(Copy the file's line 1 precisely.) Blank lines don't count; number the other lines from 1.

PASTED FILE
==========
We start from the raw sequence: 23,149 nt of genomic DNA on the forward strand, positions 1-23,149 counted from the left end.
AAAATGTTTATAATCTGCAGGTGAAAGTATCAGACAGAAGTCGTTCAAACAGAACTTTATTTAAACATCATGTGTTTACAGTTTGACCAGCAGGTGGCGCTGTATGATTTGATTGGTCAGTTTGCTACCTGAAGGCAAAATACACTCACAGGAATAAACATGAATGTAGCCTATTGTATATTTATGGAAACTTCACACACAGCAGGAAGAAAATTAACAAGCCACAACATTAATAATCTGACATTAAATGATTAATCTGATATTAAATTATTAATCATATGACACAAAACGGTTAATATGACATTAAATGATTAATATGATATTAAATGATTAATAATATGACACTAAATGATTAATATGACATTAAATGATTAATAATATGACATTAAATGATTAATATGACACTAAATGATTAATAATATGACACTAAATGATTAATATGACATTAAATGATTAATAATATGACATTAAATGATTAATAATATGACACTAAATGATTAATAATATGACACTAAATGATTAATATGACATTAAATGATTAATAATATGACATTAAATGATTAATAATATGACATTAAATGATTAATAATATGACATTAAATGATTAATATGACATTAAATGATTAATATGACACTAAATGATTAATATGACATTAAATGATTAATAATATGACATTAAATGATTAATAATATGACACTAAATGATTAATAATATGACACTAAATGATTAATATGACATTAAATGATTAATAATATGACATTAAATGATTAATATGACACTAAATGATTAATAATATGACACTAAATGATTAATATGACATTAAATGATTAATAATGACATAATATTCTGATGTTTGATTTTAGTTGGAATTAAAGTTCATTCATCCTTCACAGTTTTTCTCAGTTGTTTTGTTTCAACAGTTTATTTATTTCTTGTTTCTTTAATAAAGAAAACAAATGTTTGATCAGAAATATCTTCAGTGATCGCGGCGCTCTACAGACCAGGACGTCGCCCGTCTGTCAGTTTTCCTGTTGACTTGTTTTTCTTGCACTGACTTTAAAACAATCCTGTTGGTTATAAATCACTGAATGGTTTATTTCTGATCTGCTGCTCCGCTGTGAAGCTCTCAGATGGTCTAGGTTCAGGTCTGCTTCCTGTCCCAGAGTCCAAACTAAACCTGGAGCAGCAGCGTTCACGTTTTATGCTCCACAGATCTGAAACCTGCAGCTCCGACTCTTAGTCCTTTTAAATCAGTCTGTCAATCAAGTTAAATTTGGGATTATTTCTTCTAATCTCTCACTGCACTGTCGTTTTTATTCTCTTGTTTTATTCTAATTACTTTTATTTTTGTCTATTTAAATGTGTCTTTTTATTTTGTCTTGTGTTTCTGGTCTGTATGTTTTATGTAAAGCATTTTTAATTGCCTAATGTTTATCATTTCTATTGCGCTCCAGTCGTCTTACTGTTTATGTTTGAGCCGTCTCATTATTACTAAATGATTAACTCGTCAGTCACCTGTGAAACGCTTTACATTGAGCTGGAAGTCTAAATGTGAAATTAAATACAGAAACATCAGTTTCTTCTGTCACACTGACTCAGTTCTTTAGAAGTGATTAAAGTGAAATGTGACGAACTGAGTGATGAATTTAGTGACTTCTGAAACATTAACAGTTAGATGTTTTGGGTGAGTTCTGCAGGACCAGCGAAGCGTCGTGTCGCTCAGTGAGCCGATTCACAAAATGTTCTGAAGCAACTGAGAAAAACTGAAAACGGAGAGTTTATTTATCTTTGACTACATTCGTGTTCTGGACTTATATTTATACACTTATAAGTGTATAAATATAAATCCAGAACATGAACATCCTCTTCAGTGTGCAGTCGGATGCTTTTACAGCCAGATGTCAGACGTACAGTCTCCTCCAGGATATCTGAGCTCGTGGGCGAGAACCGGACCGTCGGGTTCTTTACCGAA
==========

We start from the raw sequence: 23,149 nt of genomic DNA on the forward strand, positions 1-23,149 counted from the left end.